Development of rad-score based nomograms and calibration curves of the rad-score based nomogram for recurrence in both training and validation cohorts. a The prognostic nomogram for recurrence. b Calibration curves for 3 years TTR in the training cohort. c Calibration curves for 3 years TTR in the validation cohort. d Calibration curves for 5 years TTR in the training cohort. e Calibration curves for 5 years TTR in the validation cohort

Table 4

C-indices of rad-score based nomograms, clinicopathological nomograms and traditional staging systems

 

Training cohort

Validation cohort

TTR

OS

TTR

OS

C-index

95%CI

C-index

95%CI

C-index

95%CI

C-index

95%CI

Rad-score

0.563

0.516–0.610

0.541

0.488–0.594

0.555

0.491–0.619

0.629

0.529–0.729

Rad-score based nomograms

0.639

0.577–0.701

0.714

0.635–0.793

0.587

0.479–0.695

0.710

0.602–0.818

Clinical-pathological nomograms

0.633

0.571–0.695

0.554

0.485–0.623

0.601

0.592–0.610

0.642

0.532–0.752

Rad-score-TNM nomogram

0.584

0.531–0.637

0.626

0.549–0.703

0.601

0.530–0.672

0.617

0.507–0.727

Rad-score-BCLC nomogram

0.580

0.526–0.634

0.627

0.549–0.705

0.601

0.523–0.679

0.622

0.509–0.735

Traditional staging system

TNM

0.552

0.513–0.581

0.575

0.515–0.635

0.553

0.499–0.607

0.521

0.453–0.589

BCLC

0.547

0.506–0.588

0.574

0.511–0.637

0.548

0.485–0.611

0.506

0.420–0.592

JIS

0.554

0.508–0.600

0.601

0.533–0.669

0.564

0.503–0.625

0.574

0.504–0.644

HKLC

0.575

0.529–0.631

0.628

0.620–0.636

0.582

0.507–0.657

0.596

0.487–0.701

Abbreviation: TNM Tumor–node–metastasis, BCLC Barcelona Clinic Liver Cancer stage system, JIS Japan Integrated Staging, HKLC Hong Kong Liver Cancer staging score

Similarly, rad-score based nomogram prediction postoperative survival of solitary HCC patients was developed (Fig. 3a). Good predictive accuracy of 3- (Fig. 3b, c) and 5-(Fig. 3d, e) year survival rate was also observed in both training and validation cohorts.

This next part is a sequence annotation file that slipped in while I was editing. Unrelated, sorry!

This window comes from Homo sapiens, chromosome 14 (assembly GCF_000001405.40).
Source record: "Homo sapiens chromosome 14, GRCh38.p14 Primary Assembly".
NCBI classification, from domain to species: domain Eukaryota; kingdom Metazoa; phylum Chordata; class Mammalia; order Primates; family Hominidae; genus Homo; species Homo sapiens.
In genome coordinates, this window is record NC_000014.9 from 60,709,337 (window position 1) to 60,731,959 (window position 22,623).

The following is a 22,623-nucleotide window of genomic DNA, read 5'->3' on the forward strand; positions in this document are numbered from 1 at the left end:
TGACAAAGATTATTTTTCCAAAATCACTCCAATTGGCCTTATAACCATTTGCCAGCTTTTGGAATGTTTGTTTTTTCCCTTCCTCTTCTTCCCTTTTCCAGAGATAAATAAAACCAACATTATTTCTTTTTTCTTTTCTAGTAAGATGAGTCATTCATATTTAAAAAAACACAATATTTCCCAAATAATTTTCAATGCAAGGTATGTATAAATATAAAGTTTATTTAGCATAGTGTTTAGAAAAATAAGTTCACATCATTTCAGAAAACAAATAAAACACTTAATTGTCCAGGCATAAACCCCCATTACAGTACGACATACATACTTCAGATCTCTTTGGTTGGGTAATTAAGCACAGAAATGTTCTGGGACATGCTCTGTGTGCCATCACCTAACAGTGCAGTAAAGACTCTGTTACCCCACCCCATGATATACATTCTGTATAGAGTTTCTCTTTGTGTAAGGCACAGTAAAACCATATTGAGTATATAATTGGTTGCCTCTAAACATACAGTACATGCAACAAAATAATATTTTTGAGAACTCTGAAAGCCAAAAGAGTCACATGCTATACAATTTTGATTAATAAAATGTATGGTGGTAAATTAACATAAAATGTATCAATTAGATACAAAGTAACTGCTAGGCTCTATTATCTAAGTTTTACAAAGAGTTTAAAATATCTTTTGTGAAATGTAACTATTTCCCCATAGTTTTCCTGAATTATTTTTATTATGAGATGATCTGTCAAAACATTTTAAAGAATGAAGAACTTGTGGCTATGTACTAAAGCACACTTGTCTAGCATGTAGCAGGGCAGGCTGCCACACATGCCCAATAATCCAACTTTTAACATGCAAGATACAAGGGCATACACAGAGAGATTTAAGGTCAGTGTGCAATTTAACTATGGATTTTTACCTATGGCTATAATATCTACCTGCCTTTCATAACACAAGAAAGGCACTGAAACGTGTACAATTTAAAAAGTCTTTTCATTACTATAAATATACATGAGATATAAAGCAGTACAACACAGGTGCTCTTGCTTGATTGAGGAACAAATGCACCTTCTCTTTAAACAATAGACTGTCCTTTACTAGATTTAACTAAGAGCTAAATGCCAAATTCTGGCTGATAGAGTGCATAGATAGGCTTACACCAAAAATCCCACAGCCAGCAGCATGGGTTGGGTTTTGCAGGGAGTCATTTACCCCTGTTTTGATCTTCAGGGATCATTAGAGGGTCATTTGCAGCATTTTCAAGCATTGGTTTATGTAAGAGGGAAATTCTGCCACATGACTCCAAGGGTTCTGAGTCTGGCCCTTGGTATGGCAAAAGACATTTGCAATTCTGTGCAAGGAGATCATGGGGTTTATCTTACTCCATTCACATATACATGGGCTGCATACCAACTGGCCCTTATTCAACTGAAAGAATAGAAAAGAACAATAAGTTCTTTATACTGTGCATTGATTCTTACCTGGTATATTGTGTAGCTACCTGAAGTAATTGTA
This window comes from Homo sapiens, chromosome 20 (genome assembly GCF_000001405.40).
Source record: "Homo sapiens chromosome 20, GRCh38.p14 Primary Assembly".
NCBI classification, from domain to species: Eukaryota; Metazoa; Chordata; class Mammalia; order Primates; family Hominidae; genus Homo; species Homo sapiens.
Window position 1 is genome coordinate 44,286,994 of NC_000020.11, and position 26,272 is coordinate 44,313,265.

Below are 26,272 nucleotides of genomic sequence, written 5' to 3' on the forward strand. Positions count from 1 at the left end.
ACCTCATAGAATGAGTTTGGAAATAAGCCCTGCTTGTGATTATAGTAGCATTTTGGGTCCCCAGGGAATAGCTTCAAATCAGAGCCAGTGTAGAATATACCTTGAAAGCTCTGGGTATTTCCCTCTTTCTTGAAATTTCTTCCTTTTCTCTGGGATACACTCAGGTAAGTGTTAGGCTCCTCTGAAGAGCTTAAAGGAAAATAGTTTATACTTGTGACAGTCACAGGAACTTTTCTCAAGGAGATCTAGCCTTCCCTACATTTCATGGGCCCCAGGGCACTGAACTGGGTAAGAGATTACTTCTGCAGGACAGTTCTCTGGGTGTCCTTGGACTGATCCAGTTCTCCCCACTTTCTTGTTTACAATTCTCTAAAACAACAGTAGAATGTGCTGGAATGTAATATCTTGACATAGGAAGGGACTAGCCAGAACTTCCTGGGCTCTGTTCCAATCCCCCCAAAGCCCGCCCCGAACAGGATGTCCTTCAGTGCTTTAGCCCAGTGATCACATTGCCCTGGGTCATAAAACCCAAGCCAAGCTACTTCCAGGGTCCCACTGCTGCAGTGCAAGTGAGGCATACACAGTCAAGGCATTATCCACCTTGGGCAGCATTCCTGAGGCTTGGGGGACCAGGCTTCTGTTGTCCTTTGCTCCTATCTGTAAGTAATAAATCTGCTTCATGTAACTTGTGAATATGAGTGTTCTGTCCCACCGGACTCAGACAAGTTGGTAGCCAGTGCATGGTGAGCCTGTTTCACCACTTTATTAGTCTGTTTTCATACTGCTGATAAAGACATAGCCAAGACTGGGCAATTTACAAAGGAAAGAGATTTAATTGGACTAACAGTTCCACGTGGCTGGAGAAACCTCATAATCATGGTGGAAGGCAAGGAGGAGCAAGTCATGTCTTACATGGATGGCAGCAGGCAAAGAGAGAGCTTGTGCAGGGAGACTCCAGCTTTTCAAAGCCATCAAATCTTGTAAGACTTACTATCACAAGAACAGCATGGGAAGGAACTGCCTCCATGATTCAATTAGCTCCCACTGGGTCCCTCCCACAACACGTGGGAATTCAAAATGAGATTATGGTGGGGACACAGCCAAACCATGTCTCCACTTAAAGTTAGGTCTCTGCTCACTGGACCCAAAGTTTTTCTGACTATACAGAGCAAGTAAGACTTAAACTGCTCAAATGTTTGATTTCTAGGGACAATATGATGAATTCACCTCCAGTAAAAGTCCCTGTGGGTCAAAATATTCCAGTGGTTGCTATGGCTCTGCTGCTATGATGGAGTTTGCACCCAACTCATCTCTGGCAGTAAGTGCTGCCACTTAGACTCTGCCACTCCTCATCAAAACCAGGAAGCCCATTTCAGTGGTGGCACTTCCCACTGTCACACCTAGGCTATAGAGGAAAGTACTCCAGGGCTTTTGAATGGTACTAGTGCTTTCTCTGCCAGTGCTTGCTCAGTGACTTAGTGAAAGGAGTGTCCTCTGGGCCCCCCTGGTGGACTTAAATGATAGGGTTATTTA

Fig. 3
Fig. 3

Development of rad-score based nomograms and calibration curves of the rad-score based nomogram for OS in both training and validation cohorts. a The prognostic nomogram for postoperative survival. b Calibration curves for 3 years OS in the training cohort. c Calibration curves for 3 years OS in the validation cohort. d Calibration curves for 5 years OS in the training cohort. e Calibration curves for 5 years OS in the validation cohort

Indeed, the Hosmer-Lemeshow test yielded no significant difference between the predictive calibration curve and the ideal curve for postoperative recurrence and survival prediction in both training and validation datasets. These results indicated that two nomograms could predict postoperative recurrence and survival effectively.

Comparison between the rad-score based nomograms and traditional staging systems

Previously, several traditional staging systems have been proposed for patients with HCC, including 7th edition of the American Joint Committee on Cancer (AJCC) TNM staging criteria, BCLC staging system [32], Japan Integrated Staging (JIS) [33] score and Hong Kong Liver Cancer (HKLC) staging score [34]. In the training cohort, the C-index of these staging systems in predicting postoperative survival was 0.575 (95% CI: 0.515–0.635) for AJCC staging system, 0.574(95% CI: 0.511–0.637) for BCLC staging system, 0.601(95% CI: 0.533–0.669) for JIS staging system and 0.628(95% CI: 0.548–0.708) for HKLC staging system, respectively (Table 4). When being compared to C-indices of our new nomogram including the rad-score, the C-indices of these staging systems were significantly lower in both training and validation cohorts. As for recurrence, the C-index of four staging systems was 0.552 (95% CI: 0.513–0.581) for AJCC TNM staging system, 0.547 (95% CI: 0.506–0.588) for BCLC staging system, 0.554 (95% CI: 0.508–0.600) for JIS staging system and 0.575 (95% CI: 0.529–0.631) for HKLC staging system, respectively, significantly lower than the C-index of our nomogram including the rad-score in both training and validation cohorts (Table 4). All these results suggested that our rad-score based nomograms had a better discrimination performance than traditional staging system for solitary HCC patients.

Assessment of incremental value of rad-score